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Debugging Tools for Inspecting Your Program

The primary purpose of any debugger is to display information about the state of the program being debugged and, in some cases, to modify that state. The Visual Studio debugger provides a variety of tools for inspecting and modifying the state of your program. Most of these tools function only in break mode.


One of the least obtrusive tools is the DataTips pop-up information box. When the debugger is in break mode, you can view the value of a variable within the current scope by placing the mouse pointer over the variable in a source window. A DataTips pop-up box appears. To view the value of an expression, select the expression. DataTips pop-up information is not available for expressions outside the current scope, invalid expressions (such as division by zero), or expressions that involve function evaluation. For more information, see Expressions in the Debugger.

Debugger Windows and Dialog Boxes

For more detailed inspection of your program, the Visual Studio debugger provides a variety of windows and dialog boxes.

You can set the numeric format used in the debugger windows to decimal or hexadecimal. For more information, see Changing the Numeric Format of Source Windows.

Try To view
Using the Autos Window
  • Variables in the current statement and previous statement
Using the Locals Window
  • Local variables
Using the This (Me) Window
  • Object associated with the current method (called this in C++ and C# or Me in Visual Basic)
Using the QuickWatch Dialog Box
  • Variables
  • Register contents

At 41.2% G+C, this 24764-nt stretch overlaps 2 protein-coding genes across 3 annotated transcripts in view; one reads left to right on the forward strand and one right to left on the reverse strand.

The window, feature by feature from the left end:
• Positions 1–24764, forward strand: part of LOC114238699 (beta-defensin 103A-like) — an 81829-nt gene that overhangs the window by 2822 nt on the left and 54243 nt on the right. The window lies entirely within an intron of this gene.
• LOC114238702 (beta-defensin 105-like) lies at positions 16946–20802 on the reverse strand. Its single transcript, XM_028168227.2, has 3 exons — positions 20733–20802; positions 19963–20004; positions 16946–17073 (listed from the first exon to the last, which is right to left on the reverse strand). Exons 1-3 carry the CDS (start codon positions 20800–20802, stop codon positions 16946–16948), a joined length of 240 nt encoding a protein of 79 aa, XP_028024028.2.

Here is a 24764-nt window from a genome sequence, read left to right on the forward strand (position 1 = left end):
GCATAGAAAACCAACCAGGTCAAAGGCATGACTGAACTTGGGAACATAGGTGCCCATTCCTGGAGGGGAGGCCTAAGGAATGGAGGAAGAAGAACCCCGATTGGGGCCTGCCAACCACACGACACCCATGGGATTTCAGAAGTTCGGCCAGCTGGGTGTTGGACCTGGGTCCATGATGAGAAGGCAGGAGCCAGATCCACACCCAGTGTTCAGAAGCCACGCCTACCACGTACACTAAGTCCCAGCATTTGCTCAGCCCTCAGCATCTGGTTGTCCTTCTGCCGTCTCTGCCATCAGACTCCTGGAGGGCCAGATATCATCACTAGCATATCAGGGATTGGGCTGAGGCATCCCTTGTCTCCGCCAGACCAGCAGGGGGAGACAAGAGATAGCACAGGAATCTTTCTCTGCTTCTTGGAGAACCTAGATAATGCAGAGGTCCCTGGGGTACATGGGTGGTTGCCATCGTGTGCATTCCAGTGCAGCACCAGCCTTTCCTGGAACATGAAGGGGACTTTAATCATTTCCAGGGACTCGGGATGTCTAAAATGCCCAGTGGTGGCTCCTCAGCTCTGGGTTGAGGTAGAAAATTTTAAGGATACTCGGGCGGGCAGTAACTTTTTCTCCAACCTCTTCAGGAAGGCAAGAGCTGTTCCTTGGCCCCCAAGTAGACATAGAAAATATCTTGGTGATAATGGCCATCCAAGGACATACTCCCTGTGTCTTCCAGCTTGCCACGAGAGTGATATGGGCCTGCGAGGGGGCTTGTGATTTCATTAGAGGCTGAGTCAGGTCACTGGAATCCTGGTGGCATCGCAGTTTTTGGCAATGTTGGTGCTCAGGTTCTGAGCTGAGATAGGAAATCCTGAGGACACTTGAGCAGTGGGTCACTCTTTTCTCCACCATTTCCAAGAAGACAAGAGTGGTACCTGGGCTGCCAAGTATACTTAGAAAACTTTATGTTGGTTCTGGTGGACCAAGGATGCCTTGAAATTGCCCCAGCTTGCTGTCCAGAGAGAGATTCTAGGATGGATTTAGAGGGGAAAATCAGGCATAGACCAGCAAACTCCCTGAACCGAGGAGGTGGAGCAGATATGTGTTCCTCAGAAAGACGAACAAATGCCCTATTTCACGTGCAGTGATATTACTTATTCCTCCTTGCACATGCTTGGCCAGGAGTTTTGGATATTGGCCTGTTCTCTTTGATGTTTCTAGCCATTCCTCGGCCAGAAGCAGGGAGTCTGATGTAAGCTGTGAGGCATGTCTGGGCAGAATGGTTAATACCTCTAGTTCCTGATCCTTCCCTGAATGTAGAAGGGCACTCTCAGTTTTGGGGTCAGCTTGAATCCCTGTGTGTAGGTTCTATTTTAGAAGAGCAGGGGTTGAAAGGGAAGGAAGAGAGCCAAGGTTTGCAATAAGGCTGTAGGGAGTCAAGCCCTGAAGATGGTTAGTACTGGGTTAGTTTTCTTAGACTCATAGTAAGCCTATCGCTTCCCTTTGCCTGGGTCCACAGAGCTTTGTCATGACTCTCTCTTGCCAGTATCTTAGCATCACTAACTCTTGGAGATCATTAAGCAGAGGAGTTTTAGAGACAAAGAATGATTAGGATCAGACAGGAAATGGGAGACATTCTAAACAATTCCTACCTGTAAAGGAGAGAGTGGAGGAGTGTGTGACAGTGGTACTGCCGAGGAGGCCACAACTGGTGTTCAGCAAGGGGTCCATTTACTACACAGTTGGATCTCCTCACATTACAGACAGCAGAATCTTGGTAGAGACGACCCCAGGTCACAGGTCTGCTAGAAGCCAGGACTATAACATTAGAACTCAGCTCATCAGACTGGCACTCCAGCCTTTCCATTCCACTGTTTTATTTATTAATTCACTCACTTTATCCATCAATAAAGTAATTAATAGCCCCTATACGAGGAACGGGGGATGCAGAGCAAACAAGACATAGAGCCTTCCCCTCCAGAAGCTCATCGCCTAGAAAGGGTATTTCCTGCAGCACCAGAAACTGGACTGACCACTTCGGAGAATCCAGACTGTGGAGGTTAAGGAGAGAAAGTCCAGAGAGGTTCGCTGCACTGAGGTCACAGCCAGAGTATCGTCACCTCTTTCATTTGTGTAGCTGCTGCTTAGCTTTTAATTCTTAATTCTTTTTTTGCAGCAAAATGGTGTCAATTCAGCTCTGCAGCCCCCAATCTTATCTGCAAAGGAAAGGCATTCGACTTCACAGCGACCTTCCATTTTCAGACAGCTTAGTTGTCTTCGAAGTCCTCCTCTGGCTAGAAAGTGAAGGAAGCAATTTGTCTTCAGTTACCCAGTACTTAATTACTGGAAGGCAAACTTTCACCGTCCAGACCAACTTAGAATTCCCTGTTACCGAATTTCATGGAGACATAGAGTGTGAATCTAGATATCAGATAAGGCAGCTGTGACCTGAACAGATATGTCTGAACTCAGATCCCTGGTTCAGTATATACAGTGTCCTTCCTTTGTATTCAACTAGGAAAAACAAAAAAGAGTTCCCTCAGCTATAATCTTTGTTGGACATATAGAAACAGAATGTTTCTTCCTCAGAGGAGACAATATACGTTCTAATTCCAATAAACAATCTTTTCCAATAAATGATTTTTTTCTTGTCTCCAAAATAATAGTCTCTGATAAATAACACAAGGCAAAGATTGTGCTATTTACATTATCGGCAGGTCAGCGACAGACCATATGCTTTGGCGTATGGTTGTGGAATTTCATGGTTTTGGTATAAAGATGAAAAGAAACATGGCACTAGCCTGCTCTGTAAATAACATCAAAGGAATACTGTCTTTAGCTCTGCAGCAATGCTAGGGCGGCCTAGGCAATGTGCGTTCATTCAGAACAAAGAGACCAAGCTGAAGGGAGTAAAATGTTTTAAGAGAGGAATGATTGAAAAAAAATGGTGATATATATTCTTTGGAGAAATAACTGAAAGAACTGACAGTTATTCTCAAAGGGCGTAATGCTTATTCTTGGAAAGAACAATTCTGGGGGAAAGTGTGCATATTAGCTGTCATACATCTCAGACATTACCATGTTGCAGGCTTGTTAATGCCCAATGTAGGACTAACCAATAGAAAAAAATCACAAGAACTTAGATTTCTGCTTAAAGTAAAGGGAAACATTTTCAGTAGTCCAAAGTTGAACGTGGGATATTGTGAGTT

• Any valid expression recognized by the debugger
Using the Watch Window
  • Variables
  • Register contents
  • Any valid expression recognized by the debugger
Using the Registers Window Register contents
Using the Memory Window Memory contents
Using the Call Stack Window
  • Names of functions on the call stack
  • Parameter types
  • Parameter values
Using the Disassembly Window Assembly code generated by the compiler for your program
Using the Threads Window Information on threads (sequential streams of execution) created by your program
Using the Modules Window Modules (DLLs and EXEs) used by your program
Running Documents Window A list of documents, script code, that are loaded into the current process.
Note   Your ability to inspect the program may be limited by whether the program was built with debug information, whether you have access to the program's source code, and whether the common language runtime JIT compiler is tracking debug information. If the Visual Studio debugger does not find debug information for your program, it reports "no matching symbolic information found". Debug information is generated by default when you build the debug configuration of your program. To aid in debugging system calls, you can install system debug symbols. For more information, see Installing System Debug Symbols.

See Also

Command Window | Using the Debugger | Command Window | Visual Studio Debugger Model